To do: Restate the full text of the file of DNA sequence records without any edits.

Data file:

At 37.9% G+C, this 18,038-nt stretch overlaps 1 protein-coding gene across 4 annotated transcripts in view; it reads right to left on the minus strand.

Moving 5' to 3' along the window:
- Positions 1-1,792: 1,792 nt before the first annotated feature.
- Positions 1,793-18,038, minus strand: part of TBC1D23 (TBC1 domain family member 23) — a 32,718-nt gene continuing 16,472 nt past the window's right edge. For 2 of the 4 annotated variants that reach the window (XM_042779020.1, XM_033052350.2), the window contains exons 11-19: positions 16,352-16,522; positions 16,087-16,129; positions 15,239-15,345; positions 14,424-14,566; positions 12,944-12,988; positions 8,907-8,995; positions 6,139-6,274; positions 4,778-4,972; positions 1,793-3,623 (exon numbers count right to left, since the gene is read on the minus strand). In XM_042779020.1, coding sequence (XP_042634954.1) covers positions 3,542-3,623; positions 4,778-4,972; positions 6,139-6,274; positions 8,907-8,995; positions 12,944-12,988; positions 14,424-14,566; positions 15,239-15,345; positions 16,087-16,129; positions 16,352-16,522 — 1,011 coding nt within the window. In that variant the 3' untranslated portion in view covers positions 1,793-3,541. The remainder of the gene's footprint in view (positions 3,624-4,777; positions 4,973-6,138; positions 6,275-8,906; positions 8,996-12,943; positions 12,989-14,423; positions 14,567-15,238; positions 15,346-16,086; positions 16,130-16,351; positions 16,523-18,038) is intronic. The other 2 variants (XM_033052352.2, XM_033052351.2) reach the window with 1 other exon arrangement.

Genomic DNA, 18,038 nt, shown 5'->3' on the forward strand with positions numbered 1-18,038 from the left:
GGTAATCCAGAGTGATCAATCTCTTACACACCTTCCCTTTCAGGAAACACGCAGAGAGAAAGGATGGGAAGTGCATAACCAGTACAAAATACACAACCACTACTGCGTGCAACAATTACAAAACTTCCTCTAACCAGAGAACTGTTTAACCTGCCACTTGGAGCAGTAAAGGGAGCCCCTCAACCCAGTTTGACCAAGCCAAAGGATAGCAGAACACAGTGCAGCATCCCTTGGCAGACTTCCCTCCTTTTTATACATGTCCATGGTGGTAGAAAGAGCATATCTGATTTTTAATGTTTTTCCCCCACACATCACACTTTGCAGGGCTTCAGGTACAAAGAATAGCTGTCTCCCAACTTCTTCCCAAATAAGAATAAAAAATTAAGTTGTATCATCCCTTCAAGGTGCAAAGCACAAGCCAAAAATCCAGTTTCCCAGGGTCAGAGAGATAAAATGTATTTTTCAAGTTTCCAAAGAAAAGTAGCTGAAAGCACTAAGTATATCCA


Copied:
At 37.9% G+C, this 18,038-nt stretch overlaps 1 protein-coding gene across 4 annotated transcripts in view; it reads right to left on the minus strand.

Moving 5' to 3' along the window:
- Positions 1-1,792: 1,792 nt before the first annotated feature.
- Positions 1,793-18,038, minus strand: part of TBC1D23 (TBC1 domain family member 23) — a 32,718-nt gene continuing 16,472 nt past the window's right edge. For 2 of the 4 annotated variants that reach the window (XM_042779020.1, XM_033052350.2), the window contains exons 11-19: positions 16,352-16,522; positions 16,087-16,129; positions 15,239-15,345; positions 14,424-14,566; positions 12,944-12,988; positions 8,907-8,995; positions 6,139-6,274; positions 4,778-4,972; positions 1,793-3,623 (exon numbers count right to left, since the gene is read on the minus strand). In XM_042779020.1, coding sequence (XP_042634954.1) covers positions 3,542-3,623; positions 4,778-4,972; positions 6,139-6,274; positions 8,907-8,995; positions 12,944-12,988; positions 14,424-14,566; positions 15,239-15,345; positions 16,087-16,129; positions 16,352-16,522 — 1,011 coding nt within the window. In that variant the 3' untranslated portion in view covers positions 1,793-3,541. The remainder of the gene's footprint in view (positions 3,624-4,777; positions 4,973-6,138; positions 6,275-8,906; positions 8,996-12,943; positions 12,989-14,423; positions 14,567-15,238; positions 15,346-16,086; positions 16,130-16,351; positions 16,523-18,038) is intronic. The other 2 variants (XM_033052352.2, XM_033052351.2) reach the window with 1 other exon arrangement.

Genomic DNA, 18,038 nt, shown 5'->3' on the forward strand with positions numbered 1-18,038 from the left:
GGTAATCCAGAGTGATCAATCTCTTACACACCTTCCCTTTCAGGAAACACGCAGAGAGAAAGGATGGGAAGTGCATAACCAGTACAAAATACACAACCACTACTGCGTGCAACAATTACAAAACTTCCTCTAACCAGAGAACTGTTTAACCTGCCACTTGGAGCAGTAAAGGGAGCCCCTCAACCCAGTTTGACCAAGCCAAAGGATAGCAGAACACAGTGCAGCATCCCTTGGCAGACTTCCCTCCTTTTTATACATGTCCATGGTGGTAGAAAGAGCATATCTGATTTTTAATGTTTTTCCCCCACACATCACACTTTGCAGGGCTTCAGGTACAAAGAATAGCTGTCTCCCAACTTCTTCCCAAATAAGAATAAAAAATTAAGTTGTATCATCCCTTCAAGGTGCAAAGCACAAGCCAAAAATCCAGTTTCCCAGGGTCAGAGAGATAAAATGTATTTTTCAAGTTTCCAAAGAAAAGTAGCTGAAAGCACTAAGTATATCCA